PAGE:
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Lander graduate encourages future music educators

March 09, 2007
The plight of an educator is rarely easy, and courses can only go so far in preparing a student for the role of a teacher. So when Lander University assistant professor of music and director of bands Dr. Christopher Hughes wanted to show students what it was like to work in the field of music education he brought in Lander graduate Glen Funderburk. As director of bands at Blythewood High School in Columbia, Funderburk offered music students the opportunity to get first-hand insight into what it means to be a successful music educator. 

"Glen is on the fast track to becoming one of the best band directors in South Carolina," says Hughes. "After seeing a performance by his band, I was blown away and knew immediately we needed to bring him back home to talk with students about his success."

Upon graduating from Lander in 2000, Funderburk, a Greenwood native, began his first band director appointment at Bythewood Middle School. To the students he joked that he inherited such a good program that his greatest stress and fear was that he would end up killing it. On the contrary, he kept the program very much alive during his time there and brought the band to even greater heights. In fact, one of the greatest benefits of moving to the high school, as expressed by Funderburk, is that he continues to work with and mold the talents of many of the students he taught at the middle school.  

Funderburk explained that one way to be a good music educator is to focus on every detail of the student's performance no matter how minute. This doesn't mean just making sure that students are skilled with their instruments. A good music educator may also need to spend hours teaching students how to stand up and bow. These details may seem trivial, said Funderburk, but if you have a large group of kids on stage performing, they not only need to play well together, they need to look professional. In fact, before every performance, Funderburk, himself, spends a good bit of time in front of a mirror practicing his own bow.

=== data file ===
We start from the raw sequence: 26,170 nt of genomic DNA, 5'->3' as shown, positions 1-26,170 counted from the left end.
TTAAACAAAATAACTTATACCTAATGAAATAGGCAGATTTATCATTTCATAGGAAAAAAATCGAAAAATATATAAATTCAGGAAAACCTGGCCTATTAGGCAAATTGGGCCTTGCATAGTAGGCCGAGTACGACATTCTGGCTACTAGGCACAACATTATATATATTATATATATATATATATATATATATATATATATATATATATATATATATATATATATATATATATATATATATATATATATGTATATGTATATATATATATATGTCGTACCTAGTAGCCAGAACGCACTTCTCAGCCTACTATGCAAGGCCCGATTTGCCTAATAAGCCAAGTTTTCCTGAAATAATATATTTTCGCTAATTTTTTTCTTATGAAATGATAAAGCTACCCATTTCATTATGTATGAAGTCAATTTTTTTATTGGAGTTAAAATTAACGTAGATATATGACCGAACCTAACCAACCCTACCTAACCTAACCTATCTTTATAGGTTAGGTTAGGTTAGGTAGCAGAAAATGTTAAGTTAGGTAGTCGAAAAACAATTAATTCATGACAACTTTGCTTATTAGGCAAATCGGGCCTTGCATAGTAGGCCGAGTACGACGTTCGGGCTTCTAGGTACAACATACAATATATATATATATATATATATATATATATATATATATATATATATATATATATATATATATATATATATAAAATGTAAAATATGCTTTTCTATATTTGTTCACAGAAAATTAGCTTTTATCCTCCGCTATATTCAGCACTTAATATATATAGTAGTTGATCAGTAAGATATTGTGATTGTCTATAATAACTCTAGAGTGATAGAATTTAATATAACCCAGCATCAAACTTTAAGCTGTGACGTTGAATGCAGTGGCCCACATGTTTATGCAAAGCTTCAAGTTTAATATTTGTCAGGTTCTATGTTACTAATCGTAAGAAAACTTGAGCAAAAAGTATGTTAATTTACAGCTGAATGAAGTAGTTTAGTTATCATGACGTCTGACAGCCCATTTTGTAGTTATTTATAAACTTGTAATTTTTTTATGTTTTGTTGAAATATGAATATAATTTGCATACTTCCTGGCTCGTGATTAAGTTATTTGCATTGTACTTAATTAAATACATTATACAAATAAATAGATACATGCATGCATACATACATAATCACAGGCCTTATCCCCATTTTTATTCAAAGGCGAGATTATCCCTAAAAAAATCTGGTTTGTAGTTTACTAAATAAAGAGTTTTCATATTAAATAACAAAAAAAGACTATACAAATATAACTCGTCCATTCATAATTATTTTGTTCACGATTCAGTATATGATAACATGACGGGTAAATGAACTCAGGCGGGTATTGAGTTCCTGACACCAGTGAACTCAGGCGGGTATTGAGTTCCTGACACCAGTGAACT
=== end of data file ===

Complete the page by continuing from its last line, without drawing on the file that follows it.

Another crucial step to being a good music educator, according to Funderburk, is to take the time to visit other music teachers and their classrooms. He encouraged Lander music students to reach beyond their scheduled clinical and student teaching hours to pursue opportunities to observe great music educators from as far away as Atlanta. Through personal experience with observing renowned music educators in the area, Funderburk has found them very receptive to having visitors in their classrooms. 

Funderburk discussed many other facets that combine to make up a good music instructor. From a discussion of the importance of private lessons to the issues that arise when taking over a music program that has been under another teacher's direction, he covered a wide range of issues these future music educators might face as they make the move from student to teacher.   

"With his new position at Blythewood High School, Glen is continuing his success in music education and band direction," said Lander's Hughes, having recently observed a performance by the Blythewood High School band. "He has certainly left Lander music students with the positive and honest encouragement they will need to go out and become great educators."